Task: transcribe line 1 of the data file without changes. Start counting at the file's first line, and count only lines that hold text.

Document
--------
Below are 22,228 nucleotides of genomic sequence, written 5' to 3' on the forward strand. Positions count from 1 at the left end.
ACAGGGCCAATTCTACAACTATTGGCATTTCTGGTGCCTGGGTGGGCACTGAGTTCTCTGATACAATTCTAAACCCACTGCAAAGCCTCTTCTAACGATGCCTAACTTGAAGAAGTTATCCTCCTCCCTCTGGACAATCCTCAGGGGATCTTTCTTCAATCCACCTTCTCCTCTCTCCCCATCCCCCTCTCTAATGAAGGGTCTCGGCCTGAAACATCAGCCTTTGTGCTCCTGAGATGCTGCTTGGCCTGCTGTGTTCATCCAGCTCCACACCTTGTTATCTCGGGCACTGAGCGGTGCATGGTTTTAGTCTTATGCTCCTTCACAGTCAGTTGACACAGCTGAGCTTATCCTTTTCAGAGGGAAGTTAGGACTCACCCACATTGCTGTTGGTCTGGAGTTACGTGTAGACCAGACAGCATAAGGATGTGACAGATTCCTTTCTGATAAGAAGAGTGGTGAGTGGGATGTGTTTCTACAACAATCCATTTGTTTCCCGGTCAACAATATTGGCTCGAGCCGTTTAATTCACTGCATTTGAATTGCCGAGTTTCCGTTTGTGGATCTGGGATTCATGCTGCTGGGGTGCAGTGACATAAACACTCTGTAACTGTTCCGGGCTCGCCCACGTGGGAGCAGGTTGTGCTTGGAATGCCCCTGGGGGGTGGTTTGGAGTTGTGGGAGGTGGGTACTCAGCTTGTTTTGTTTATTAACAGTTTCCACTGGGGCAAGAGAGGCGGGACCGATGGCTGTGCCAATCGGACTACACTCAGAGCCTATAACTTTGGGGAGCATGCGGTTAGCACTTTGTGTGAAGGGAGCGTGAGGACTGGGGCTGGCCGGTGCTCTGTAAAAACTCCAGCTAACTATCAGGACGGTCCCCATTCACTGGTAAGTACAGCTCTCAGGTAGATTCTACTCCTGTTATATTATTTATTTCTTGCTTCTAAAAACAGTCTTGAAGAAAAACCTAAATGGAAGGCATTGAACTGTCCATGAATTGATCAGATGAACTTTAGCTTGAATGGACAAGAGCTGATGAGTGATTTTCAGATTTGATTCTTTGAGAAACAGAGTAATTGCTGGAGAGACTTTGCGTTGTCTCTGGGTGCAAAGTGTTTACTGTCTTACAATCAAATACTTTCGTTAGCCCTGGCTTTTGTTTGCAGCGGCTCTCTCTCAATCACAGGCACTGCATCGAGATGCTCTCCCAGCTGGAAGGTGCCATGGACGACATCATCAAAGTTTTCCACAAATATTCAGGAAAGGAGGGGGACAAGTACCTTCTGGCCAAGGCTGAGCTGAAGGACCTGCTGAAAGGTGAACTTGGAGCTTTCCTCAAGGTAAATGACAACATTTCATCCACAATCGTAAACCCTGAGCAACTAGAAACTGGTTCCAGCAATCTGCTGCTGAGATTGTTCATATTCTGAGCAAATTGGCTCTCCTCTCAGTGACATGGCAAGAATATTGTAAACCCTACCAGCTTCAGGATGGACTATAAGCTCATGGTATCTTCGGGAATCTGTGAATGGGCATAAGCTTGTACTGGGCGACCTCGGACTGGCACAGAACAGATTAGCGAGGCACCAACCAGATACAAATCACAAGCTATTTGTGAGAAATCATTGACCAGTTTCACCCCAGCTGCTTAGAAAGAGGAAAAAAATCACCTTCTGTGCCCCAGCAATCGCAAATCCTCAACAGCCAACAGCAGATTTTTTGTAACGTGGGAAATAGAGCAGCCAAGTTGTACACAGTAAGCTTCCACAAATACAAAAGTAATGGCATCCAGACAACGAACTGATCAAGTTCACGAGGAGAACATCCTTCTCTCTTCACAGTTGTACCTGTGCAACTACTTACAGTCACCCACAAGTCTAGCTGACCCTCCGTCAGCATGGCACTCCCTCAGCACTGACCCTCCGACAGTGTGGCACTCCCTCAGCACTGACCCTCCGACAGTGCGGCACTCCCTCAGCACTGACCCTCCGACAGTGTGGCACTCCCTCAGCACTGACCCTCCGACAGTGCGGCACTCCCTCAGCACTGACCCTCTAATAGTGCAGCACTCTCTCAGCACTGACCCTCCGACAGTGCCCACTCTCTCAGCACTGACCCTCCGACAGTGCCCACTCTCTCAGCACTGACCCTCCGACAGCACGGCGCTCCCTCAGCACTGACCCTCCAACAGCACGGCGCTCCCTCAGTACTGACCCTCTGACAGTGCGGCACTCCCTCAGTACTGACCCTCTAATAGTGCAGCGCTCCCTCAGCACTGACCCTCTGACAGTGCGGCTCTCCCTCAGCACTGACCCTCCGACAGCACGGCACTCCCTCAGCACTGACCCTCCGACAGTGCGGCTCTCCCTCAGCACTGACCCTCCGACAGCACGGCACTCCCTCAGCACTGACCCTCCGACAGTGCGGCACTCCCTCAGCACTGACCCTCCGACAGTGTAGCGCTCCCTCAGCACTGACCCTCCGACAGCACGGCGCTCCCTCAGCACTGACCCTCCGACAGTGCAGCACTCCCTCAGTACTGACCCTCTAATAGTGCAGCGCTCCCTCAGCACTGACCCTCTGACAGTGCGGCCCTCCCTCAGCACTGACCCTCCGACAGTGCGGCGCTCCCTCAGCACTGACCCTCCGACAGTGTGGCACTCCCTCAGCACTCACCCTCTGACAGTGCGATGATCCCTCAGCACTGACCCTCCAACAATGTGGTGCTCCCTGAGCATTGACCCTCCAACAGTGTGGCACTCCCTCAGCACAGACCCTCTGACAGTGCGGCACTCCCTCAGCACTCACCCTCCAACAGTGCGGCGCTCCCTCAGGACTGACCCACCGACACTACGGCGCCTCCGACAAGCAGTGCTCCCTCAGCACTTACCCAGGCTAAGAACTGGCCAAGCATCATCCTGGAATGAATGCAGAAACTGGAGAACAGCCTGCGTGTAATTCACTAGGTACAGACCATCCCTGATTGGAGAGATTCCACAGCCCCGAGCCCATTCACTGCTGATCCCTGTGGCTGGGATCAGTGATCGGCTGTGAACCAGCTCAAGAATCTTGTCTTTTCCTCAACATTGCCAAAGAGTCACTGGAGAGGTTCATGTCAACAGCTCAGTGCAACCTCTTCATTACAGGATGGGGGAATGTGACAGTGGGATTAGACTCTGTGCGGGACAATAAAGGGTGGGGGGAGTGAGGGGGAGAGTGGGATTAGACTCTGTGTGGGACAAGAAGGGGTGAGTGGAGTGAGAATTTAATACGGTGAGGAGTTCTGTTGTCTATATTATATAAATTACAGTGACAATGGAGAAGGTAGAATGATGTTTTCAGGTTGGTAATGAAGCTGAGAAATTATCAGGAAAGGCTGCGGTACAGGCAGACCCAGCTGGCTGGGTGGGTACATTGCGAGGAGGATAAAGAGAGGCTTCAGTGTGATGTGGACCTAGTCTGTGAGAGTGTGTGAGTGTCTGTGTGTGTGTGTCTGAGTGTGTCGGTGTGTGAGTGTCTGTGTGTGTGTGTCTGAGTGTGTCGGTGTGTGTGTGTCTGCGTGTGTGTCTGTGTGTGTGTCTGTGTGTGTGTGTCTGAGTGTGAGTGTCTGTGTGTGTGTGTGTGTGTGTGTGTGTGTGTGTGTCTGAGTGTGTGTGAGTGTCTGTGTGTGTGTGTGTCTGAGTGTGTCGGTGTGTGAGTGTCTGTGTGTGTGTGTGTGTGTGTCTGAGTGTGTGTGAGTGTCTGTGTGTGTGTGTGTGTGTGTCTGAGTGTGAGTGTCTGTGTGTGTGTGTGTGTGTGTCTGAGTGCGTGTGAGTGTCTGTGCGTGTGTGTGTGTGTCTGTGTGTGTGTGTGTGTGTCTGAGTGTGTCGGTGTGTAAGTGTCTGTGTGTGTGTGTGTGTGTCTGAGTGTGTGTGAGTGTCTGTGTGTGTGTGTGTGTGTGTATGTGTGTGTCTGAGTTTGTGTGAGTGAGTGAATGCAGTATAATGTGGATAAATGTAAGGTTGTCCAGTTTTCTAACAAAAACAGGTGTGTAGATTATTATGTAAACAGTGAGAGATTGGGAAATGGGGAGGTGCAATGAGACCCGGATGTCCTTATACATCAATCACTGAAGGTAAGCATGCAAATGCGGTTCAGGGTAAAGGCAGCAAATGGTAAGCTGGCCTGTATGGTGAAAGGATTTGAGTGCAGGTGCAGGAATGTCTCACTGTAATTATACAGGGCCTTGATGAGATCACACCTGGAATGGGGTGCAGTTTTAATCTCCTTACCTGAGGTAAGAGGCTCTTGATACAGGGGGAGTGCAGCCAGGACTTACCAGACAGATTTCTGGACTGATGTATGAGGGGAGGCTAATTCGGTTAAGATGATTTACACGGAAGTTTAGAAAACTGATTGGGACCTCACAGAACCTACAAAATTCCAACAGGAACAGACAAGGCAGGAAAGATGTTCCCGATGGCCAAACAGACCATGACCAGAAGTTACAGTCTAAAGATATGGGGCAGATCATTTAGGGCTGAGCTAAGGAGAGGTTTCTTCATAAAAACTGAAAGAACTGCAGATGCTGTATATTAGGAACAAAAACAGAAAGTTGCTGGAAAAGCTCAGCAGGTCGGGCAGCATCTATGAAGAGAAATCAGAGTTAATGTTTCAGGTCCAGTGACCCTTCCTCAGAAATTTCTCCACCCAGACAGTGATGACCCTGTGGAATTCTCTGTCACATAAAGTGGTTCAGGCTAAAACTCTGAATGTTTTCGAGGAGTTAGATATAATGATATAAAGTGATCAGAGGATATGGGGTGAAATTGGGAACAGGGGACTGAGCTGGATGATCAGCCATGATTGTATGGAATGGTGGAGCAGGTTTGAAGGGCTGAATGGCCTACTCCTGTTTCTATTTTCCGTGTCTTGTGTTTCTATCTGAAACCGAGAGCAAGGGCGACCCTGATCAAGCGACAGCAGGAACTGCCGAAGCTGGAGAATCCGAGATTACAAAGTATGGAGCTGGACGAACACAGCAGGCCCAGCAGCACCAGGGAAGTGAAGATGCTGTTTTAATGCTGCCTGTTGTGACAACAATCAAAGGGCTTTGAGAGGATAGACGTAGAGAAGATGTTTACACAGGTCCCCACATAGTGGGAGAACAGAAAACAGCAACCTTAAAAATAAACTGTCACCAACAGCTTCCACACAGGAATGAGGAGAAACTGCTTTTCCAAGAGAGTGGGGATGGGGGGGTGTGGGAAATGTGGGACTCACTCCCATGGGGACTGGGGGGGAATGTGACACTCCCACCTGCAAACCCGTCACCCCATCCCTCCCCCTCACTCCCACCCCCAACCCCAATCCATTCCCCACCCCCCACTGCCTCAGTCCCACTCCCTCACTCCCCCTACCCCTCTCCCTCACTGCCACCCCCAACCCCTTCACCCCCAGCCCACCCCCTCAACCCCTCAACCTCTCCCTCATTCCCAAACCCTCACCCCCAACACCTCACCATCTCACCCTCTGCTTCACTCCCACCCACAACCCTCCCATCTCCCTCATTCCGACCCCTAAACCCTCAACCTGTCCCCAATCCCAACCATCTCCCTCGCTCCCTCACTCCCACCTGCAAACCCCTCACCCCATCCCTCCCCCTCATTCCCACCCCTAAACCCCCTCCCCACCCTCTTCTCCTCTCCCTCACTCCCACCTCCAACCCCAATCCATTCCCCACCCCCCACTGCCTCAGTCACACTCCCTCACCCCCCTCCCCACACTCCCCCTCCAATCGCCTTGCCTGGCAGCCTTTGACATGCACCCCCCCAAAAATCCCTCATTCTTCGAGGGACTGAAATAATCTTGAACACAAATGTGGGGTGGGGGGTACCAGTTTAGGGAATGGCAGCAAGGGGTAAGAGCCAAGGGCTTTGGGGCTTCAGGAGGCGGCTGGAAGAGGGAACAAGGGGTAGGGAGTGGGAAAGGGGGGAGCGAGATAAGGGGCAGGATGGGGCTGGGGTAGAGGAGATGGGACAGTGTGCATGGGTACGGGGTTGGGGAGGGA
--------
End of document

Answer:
Below are 22,228 nucleotides of genomic sequence, written 5' to 3' on the forward strand. Positions count from 1 at the left end.